Alpine, Renault, Celebrations… what's going on here?
You may be too young to remember the original Alpine sports cars, but they were drop-dead gorgeous racers that not only made passers-by pass out on the roads during the 1960s and 1970s, but also impressed in various rally and circuit events. Oh, and they were typically powered by rear-mounted Renault engines, hence the Renault link.
All I can think about now is tinned chocolates. What has it got to do with Le Mans?
It was busy 'celebrating' an Alpine-backed LMP2 racecar at this year's 24-hour event, while simultaneously setting the rumour mill in full swing with stories of an upcoming Alpine speed machine for the road. The Celebration provides the best indication yet of what a two-seater sports car from the Renault alliance could look like.
There's no word on engines but we do know that it will be mounted in the middle for optimum performance.
Boo, hiss. You must know something about power and stuff...
Well, the most recent Alpine A110-50 concept was powered by the stonking V6 from the Renault Mégane Trophy race car, but industry insiders believe a production version would use a much more sensible unit in order to adhere to the lightweight/low-power mantra of the original cars.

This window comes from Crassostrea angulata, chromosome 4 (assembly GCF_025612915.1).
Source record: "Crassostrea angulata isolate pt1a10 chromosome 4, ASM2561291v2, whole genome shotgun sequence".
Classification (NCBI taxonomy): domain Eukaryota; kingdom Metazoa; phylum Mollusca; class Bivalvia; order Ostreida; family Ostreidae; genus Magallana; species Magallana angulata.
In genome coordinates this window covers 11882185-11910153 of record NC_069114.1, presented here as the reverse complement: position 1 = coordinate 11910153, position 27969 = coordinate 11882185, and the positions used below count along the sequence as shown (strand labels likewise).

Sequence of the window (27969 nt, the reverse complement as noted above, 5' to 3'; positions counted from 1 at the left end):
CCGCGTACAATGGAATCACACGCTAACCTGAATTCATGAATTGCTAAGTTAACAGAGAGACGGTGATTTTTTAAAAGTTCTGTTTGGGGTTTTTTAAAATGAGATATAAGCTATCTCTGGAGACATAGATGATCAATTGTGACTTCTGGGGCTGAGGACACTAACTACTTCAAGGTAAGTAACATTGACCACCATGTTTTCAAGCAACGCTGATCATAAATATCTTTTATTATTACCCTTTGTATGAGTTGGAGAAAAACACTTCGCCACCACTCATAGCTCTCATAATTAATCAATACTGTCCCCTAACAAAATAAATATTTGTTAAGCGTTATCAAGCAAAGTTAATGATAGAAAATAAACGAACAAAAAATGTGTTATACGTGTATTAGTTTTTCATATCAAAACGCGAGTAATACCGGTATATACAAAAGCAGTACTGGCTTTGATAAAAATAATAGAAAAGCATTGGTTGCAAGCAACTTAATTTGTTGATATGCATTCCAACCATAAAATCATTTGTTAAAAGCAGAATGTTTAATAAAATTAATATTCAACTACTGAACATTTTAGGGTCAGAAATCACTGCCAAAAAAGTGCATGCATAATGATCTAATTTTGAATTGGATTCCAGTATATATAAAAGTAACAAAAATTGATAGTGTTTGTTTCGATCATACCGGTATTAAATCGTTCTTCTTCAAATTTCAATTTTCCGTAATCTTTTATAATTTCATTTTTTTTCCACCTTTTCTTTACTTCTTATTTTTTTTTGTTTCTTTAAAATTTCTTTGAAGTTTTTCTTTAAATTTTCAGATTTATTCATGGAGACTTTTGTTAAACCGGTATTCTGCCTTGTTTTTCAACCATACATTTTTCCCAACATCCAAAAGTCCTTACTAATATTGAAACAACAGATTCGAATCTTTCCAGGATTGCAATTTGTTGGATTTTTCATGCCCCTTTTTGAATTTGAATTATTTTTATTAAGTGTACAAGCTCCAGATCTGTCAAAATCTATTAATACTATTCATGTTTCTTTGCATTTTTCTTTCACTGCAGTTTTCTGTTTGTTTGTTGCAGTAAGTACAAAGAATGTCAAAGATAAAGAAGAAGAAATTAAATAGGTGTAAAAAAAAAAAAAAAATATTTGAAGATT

That's a bit boring, isn't it?
If you're only interested in hypercars that develop in excess of 800bhp, you will be bored to tears. But combine the 250bhp 2.0-litre unit from Renault's current hot hatch range with rear-wheel-drive and razor-sharp handling and you have the recipe for a very exciting little machine.
Aren't there enough of those kind of cars around already?
You can never have too many fizzy little sports cars, but you sort of have a point. Porsche has the all-conquering Cayman, Alfa Romeo will sell you a 4C, Audi's new TT is brilliant and Lotus has an entire showroom filled with rivals. But hey, it looks cool, doesn't it?
Yeah it looks nice, but it will have to be priced keenly if it is to succeed...
Crikey, have you just digested a car mag or something? Expect Alpine to charge somewhere between £30,000-£50,000 (upwards of ₹30-50 lacs) for its road-going model. A big ask for an unproven marque.